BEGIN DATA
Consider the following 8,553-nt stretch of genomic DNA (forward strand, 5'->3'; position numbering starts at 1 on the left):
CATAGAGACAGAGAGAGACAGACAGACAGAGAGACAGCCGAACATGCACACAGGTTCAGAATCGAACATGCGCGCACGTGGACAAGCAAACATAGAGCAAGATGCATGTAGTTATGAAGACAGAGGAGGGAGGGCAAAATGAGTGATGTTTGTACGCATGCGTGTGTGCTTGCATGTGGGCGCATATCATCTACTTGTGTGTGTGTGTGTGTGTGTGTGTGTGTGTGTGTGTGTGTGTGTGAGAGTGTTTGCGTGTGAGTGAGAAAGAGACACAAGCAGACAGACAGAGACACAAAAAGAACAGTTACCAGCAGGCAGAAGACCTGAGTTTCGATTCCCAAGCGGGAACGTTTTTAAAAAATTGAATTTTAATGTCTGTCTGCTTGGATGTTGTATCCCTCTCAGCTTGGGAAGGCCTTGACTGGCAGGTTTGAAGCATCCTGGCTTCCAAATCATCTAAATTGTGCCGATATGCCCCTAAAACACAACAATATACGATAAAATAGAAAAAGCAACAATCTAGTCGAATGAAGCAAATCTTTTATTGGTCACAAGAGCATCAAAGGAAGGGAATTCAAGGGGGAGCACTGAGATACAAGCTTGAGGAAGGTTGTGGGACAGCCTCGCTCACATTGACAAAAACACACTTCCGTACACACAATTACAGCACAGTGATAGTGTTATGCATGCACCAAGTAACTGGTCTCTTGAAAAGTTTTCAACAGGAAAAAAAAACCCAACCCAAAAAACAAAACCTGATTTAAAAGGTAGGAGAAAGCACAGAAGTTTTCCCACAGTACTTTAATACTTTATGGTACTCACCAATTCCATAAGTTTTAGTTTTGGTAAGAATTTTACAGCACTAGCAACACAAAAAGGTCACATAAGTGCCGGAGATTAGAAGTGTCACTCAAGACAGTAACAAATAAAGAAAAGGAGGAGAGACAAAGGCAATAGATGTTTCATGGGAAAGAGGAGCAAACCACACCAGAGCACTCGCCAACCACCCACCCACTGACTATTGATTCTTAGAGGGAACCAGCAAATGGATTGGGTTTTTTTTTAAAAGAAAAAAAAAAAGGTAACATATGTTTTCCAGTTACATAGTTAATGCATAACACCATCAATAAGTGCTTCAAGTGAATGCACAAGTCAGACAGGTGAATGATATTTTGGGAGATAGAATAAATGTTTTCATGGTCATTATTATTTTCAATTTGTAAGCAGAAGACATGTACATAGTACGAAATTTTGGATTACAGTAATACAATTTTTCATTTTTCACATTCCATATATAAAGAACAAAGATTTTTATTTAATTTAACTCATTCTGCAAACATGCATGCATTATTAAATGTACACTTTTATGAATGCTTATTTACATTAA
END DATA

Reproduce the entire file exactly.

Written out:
Consider the following 8,553-nt stretch of genomic DNA (forward strand, 5'->3'; position numbering starts at 1 on the left):
CATAGAGACAGAGAGAGACAGACAGACAGAGAGACAGCCGAACATGCACACAGGTTCAGAATCGAACATGCGCGCACGTGGACAAGCAAACATAGAGCAAGATGCATGTAGTTATGAAGACAGAGGAGGGAGGGCAAAATGAGTGATGTTTGTACGCATGCGTGTGTGCTTGCATGTGGGCGCATATCATCTACTTGTGTGTGTGTGTGTGTGTGTGTGTGTGTGTGTGTGTGTGTGTGTGAGAGTGTTTGCGTGTGAGTGAGAAAGAGACACAAGCAGACAGACAGAGACACAAAAAGAACAGTTACCAGCAGGCAGAAGACCTGAGTTTCGATTCCCAAGCGGGAACGTTTTTAAAAAATTGAATTTTAATGTCTGTCTGCTTGGATGTTGTATCCCTCTCAGCTTGGGAAGGCCTTGACTGGCAGGTTTGAAGCATCCTGGCTTCCAAATCATCTAAATTGTGCCGATATGCCCCTAAAACACAACAATATACGATAAAATAGAAAAAGCAACAATCTAGTCGAATGAAGCAAATCTTTTATTGGTCACAAGAGCATCAAAGGAAGGGAATTCAAGGGGGAGCACTGAGATACAAGCTTGAGGAAGGTTGTGGGACAGCCTCGCTCACATTGACAAAAACACACTTCCGTACACACAATTACAGCACAGTGATAGTGTTATGCATGCACCAAGTAACTGGTCTCTTGAAAAGTTTTCAACAGGAAAAAAAAACCCAACCCAAAAAACAAAACCTGATTTAAAAGGTAGGAGAAAGCACAGAAGTTTTCCCACAGTACTTTAATACTTTATGGTACTCACCAATTCCATAAGTTTTAGTTTTGGTAAGAATTTTACAGCACTAGCAACACAAAAAGGTCACATAAGTGCCGGAGATTAGAAGTGTCACTCAAGACAGTAACAAATAAAGAAAAGGAGGAGAGACAAAGGCAATAGATGTTTCATGGGAAAGAGGAGCAAACCACACCAGAGCACTCGCCAACCACCCACCCACTGACTATTGATTCTTAGAGGGAACCAGCAAATGGATTGGGTTTTTTTTTAAAAGAAAAAAAAAAAGGTAACATATGTTTTCCAGTTACATAGTTAATGCATAACACCATCAATAAGTGCTTCAAGTGAATGCACAAGTCAGACAGGTGAATGATATTTTGGGAGATAGAATAAATGTTTTCATGGTCATTATTATTTTCAATTTGTAAGCAGAAGACATGTACATAGTACGAAATTTTGGATTACAGTAATACAATTTTTCATTTTTCACATTCCATATATAAAGAACAAAGATTTTTATTTAATTTAACTCATTCTGCAAACATGCATGCATTATTAAATGTACACTTTTATGAATGCTTATTTACATTAA